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Pastel by Franco Matania The 3:30 Cheltenham

Pastel by Franco Matania The 3:30 Cheltenham
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  • Pastel by Franco Matania The 3:30 Cheltenham
  • Pastel by Franco Matania The 3:30 Cheltenham
  • Pastel by Franco Matania The 3:30 Cheltenham
  • Pastel by Franco Matania The 3:30 Cheltenham
  • Pastel by Franco Matania The 3:30 Cheltenham
  • Pastel by Franco Matania The 3:30 Cheltenham
  • Pastel by Franco Matania The 3:30 Cheltenham
  • Pastel by Franco Matania The 3:30 Cheltenham
Price: £525.00
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This is an absolutely stunning pastel entitled "3:30 Horse Race Cheltenham" signed by the Artist Franco Matania in the bottom left hand corner, dating from the second half of the 20th century. 

The painting depicts five horses and jockeys racing to the finish line by Franco Matania, who was of Italian origin. He was a pupil of his uncle, the distinguished artist and illustrator Fortunino Matania RI (1881-1963). They were both competant in all media, though mainly in Conté and Pastel.

Franco Matania was a member of the United Society of Artists, the Society of Graphic Fine Art and Associate of the Society of Equestrian Artists.

1st prize Pastel Award Mall Galleries 1984. Society of Equestrian Artists Awards Mall Galleries 1986 and Westminster Galleries 1988. Works accepted 1960-88: RI Galleries, ROI, RA, Pastel Society, National Society, Graphic Society, and Equestrian Society.

It is an impressive and  beautifully executed pastel set in a decorative gilded and red lacquer frame.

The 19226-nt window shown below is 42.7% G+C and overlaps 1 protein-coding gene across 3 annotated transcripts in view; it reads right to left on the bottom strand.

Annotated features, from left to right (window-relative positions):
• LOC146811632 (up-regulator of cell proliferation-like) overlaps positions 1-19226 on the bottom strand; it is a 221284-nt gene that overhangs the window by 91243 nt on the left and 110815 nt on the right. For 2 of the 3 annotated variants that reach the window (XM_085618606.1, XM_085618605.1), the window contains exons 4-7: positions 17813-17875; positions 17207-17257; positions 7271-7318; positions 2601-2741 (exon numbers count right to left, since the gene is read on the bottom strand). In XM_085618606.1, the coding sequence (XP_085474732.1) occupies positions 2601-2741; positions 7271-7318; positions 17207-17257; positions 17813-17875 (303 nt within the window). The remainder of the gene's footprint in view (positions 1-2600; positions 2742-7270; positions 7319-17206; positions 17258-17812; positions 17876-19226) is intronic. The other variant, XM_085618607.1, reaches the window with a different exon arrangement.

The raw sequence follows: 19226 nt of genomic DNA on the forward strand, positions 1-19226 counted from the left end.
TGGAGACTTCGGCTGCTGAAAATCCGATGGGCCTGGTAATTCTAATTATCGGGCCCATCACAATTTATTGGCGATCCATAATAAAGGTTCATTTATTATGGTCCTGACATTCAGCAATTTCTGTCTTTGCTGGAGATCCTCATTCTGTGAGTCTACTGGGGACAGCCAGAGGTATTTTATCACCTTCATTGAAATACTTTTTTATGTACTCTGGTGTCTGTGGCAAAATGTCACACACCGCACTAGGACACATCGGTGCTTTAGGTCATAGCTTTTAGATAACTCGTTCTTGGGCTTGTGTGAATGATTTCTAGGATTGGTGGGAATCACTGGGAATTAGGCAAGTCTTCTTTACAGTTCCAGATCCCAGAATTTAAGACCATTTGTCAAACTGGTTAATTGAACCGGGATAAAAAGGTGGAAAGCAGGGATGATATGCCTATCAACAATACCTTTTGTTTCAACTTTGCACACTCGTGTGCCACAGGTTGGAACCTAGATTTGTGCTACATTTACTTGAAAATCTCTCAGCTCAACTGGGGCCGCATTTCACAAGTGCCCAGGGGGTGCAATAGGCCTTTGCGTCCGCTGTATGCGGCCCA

In excellent condition.

Dimensions in cm:

Height 61 x Width 72 - Frame

Height 38 x Width 49 - painting

Dimensions in inches:

Height 2 feet, 0 inches x Width 2 feet, 4 inches - Frame

Height 1 foot, 3 inches x Width 1 foot, 7 inches - painting

The manufacture of pastels originated in the 15th century.[6] The pastel medium was mentioned by Leonardo da Vinci, who learned of it from the French artist Jean Perréal after that artist's arrival in Milan in 1499. Pastel was sometimes used as a medium for preparatory studies by 16th-century artists, notably Federico Barocci. The first French artist to specialize in pastel portraits was Joseph Vivien.
During the 18th century the medium became fashionable for portrait painting, sometimes in a mixed technique with gouache. Pastel was an important medium for artists such as Jean-Baptiste PerronneauMaurice Quentin de La Tour (who never painted in oils), and Rosalba Carriera. The pastel still life paintings and portraits of Jean-Baptiste-Siméon Chardin are much admired, as are the works of the Swiss-French artist Jean-Étienne Liotard. In 18th-century England the outstanding practitioner was John Russell. In Colonial AmericaJohn Singleton Copleyused pastel occasionally for portraits.
In France, pastel briefly became unpopular during and after the Revolution, as the medium was identified with the frivolity of the Ancien Régime. By the mid-19th century, French artists such as Eugène Delacroix and especially Jean-François Millet were again making significant use of pastel. Their countryman Édouard Manet painted a number of portraits in pastel on canvas, an unconventional ground for the medium.Edgar Degas was an innovator in pastel technique, and used it with an almost expressionist vigor after about 1885, when it became his primary medium. Odilon Redon produced a large body of works in pastel.